Fair Share at Home and at Work

In an effort to better comprehend how a more equal distribution of labour and a heightened level of respect between genders can be achieved, Women without Borders (WwB) surveyed 1200 employed Austrian men and women between 2007 and 2009. The results revealed that Austrian households and workplaces continue to be governed and dominated by archaic understandings of gender. Yet the research also clearly showed that there exists a widespread, mutual desire and readiness on the part of both men and women to arrive at a work and family life balance based on gender equality and a fair distribution of duties at home and in the workplace.

Women around the globe are still at a considerable disadvantage with respect to the distribution of labour at home and in the workplace. Although around half of Europe’s university graduates across most fields are female, in 2016 the European Commission revealed that employed women in EU member states earn 16.2 per cent less on average than their male counterparts. This pay gap is symptomatic of deep-rooted societal biases and structure issues in the employment sphere and beyond. Even while an increasing number of women enter the labour market, they often are still expected to continue doing the majority of all domestic duties. A more equitable and prosperous future demands studying, discussing, and redefining the role of both genders at home and at work.

To explore male and female perceptions and expectations of career and family life, Women without Borders (WwB) conducted the ‘Fair Share at Work and at Home’ study with 1200 employed Austrian women and men between 2007 and 2009. With the support of the Austrian Federal Ministry of Economy, Family, and Youth (BMWFJ), WwB developed a questionnaire in German that probed everyday realities of men and women in the context of family and work, and that captured their respective reasons for choosing certain household models, captured their desires, and recorded various forms of cohabitation that were being exercised by the questionnaire participants. The survey focused on the following questions: How collaborative is the day-to-day life of men and women? What partnership strategies exist to reconcile work and family life? What do people desire, and what is not working? In addition, WwB conducted thirty qualitative interviews with thirty employed males and females in and around Vienna.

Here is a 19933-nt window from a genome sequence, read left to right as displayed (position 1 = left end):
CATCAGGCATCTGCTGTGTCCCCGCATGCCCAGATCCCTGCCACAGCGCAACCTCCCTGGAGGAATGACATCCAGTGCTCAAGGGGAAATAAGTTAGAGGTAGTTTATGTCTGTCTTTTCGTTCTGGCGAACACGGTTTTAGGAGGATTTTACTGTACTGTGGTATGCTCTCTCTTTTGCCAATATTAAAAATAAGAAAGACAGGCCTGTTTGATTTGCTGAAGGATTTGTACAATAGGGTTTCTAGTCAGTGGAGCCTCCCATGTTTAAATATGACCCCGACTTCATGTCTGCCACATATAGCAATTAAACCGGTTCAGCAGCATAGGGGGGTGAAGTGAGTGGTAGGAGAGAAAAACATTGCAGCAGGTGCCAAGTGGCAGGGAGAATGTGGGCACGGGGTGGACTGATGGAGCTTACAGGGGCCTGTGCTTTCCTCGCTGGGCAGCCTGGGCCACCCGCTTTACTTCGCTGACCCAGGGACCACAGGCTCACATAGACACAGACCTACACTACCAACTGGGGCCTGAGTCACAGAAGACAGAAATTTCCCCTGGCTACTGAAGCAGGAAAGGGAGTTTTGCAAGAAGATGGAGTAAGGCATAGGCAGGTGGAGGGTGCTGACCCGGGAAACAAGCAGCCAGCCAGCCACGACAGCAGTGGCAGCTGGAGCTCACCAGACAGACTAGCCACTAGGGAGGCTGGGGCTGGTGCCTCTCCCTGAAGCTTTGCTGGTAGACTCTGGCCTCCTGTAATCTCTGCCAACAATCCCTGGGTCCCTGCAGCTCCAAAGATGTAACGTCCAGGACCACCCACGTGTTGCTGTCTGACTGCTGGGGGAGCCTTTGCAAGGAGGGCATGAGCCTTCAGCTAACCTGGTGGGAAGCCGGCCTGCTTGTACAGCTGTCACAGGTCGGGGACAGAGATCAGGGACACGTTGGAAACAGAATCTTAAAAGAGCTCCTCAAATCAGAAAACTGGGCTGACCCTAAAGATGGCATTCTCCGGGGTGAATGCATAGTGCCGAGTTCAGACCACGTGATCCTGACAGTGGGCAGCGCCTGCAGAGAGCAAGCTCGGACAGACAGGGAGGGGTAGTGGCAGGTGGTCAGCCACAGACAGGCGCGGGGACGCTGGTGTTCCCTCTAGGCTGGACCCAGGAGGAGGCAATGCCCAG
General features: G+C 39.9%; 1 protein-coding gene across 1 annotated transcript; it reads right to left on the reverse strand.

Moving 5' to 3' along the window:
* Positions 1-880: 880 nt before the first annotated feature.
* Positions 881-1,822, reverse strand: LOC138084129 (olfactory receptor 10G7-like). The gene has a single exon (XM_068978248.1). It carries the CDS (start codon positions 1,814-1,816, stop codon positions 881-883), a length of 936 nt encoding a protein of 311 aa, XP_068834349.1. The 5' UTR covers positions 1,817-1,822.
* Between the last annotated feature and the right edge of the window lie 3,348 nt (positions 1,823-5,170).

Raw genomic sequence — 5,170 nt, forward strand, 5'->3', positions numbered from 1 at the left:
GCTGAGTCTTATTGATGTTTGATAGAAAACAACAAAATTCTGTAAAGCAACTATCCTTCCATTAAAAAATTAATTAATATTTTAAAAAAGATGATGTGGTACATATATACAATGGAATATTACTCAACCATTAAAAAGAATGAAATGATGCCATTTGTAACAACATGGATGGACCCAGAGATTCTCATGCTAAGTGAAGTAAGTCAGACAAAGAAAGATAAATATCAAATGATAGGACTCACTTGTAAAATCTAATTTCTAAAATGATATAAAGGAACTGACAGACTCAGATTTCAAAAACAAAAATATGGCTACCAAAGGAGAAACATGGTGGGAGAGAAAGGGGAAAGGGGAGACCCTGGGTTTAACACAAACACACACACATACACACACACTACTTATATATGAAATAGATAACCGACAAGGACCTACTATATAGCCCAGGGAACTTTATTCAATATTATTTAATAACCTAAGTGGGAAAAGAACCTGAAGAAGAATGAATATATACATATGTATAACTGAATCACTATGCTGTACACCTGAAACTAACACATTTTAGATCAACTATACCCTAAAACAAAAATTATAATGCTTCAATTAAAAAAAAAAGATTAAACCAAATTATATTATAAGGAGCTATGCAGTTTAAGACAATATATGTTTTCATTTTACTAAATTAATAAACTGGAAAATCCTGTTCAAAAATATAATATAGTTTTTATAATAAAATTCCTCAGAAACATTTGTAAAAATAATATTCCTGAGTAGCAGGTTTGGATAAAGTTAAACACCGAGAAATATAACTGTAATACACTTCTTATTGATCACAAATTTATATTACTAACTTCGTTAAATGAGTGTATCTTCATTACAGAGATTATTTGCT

The data analysis of the surveys and interviews pointed to an overwhelmingly traditional distribution of gender roles in Austria. This especially became apparent in the participants’ responses to questions about their domestic lives. The vast majority lived in households where men primary are earners and women work part-time or stay at home. The fact that duties relating to domestic work rested almost entirely with women was one of the greatest potential causes for conflict in families and partnerships. Women who worked full-time, as the study suggested, spent seventy hours per week working at home and at the office, and they experienced very little support from their partners in balancing the two. This caused tension within the household and made clear that a ‘fair share’ strategy between men and women would vastly improve their relationships and likely prove mutually beneficial.